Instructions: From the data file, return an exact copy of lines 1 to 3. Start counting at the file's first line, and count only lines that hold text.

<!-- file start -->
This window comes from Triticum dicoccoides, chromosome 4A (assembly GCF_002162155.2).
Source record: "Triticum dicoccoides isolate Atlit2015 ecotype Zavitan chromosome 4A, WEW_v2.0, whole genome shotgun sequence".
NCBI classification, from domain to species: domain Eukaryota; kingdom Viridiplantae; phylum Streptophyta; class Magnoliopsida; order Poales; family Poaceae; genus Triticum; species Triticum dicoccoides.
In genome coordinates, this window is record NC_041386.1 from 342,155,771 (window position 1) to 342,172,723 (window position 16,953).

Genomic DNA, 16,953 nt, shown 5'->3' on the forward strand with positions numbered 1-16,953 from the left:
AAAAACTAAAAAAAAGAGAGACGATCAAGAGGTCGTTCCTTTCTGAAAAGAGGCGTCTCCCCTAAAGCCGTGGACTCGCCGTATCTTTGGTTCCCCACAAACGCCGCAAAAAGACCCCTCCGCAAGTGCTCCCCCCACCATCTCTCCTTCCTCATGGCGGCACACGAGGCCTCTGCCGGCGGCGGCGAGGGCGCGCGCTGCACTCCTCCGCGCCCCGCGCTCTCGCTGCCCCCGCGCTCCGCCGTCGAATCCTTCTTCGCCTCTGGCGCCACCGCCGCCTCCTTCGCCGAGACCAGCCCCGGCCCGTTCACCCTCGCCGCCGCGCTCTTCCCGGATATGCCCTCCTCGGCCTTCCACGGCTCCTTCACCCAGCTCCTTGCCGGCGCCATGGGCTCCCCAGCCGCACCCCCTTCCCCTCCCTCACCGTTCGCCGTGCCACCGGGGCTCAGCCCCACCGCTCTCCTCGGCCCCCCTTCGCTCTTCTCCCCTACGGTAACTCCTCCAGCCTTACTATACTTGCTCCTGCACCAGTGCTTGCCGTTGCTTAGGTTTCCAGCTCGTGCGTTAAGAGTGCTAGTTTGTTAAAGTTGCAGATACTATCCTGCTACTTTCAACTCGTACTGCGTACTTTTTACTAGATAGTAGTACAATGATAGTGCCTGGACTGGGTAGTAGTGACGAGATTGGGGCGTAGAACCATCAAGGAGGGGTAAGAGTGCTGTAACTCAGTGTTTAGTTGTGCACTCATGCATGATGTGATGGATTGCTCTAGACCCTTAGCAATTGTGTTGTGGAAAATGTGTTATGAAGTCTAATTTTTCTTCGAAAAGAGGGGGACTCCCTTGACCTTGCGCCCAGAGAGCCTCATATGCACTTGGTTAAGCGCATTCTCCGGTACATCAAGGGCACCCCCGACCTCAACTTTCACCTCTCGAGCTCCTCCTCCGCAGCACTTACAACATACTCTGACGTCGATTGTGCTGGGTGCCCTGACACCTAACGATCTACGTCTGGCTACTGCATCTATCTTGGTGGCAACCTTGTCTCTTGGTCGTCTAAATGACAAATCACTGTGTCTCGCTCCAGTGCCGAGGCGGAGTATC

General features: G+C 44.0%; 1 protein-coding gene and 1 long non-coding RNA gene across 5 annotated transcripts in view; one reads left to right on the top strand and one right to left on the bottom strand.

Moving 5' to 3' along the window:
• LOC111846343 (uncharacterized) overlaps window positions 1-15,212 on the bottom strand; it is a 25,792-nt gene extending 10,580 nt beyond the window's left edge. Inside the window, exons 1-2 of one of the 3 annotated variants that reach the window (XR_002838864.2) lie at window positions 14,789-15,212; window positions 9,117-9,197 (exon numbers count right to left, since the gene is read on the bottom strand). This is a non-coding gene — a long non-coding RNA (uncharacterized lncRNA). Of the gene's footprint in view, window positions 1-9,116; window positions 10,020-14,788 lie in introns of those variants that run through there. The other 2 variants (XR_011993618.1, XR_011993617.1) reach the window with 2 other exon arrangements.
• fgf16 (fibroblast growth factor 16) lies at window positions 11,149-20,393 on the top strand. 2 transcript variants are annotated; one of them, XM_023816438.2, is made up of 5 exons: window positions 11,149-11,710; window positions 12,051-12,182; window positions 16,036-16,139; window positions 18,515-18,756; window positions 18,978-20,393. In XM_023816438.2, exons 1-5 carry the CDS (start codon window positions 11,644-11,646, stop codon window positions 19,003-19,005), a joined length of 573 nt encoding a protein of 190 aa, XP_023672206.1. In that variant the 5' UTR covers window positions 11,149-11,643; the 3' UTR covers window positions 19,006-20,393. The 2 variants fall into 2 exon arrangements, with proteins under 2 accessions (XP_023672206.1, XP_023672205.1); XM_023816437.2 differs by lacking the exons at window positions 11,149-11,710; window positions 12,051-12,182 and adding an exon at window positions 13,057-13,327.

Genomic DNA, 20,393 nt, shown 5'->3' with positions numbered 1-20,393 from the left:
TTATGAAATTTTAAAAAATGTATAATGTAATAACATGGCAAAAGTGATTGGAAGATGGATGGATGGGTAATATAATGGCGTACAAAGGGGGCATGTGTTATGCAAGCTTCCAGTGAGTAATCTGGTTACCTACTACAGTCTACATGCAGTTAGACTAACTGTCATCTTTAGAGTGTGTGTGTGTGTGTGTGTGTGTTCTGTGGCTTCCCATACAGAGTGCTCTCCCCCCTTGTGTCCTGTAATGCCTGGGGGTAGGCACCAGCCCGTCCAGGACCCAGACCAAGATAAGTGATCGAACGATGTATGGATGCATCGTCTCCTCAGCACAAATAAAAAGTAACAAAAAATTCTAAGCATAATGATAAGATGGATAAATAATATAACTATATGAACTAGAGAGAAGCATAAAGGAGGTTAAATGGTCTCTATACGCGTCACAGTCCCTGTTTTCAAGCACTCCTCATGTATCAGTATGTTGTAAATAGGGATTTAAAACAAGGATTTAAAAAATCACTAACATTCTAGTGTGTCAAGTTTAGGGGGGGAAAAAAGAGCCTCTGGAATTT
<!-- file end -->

This window comes from Triticum dicoccoides, chromosome 4A (assembly GCF_002162155.2).
Source record: "Triticum dicoccoides isolate Atlit2015 ecotype Zavitan chromosome 4A, WEW_v2.0, whole genome shotgun sequence".
NCBI classification, from domain to species: domain Eukaryota; kingdom Viridiplantae; phylum Streptophyta; class Magnoliopsida; order Poales; family Poaceae; genus Triticum; species Triticum dicoccoides.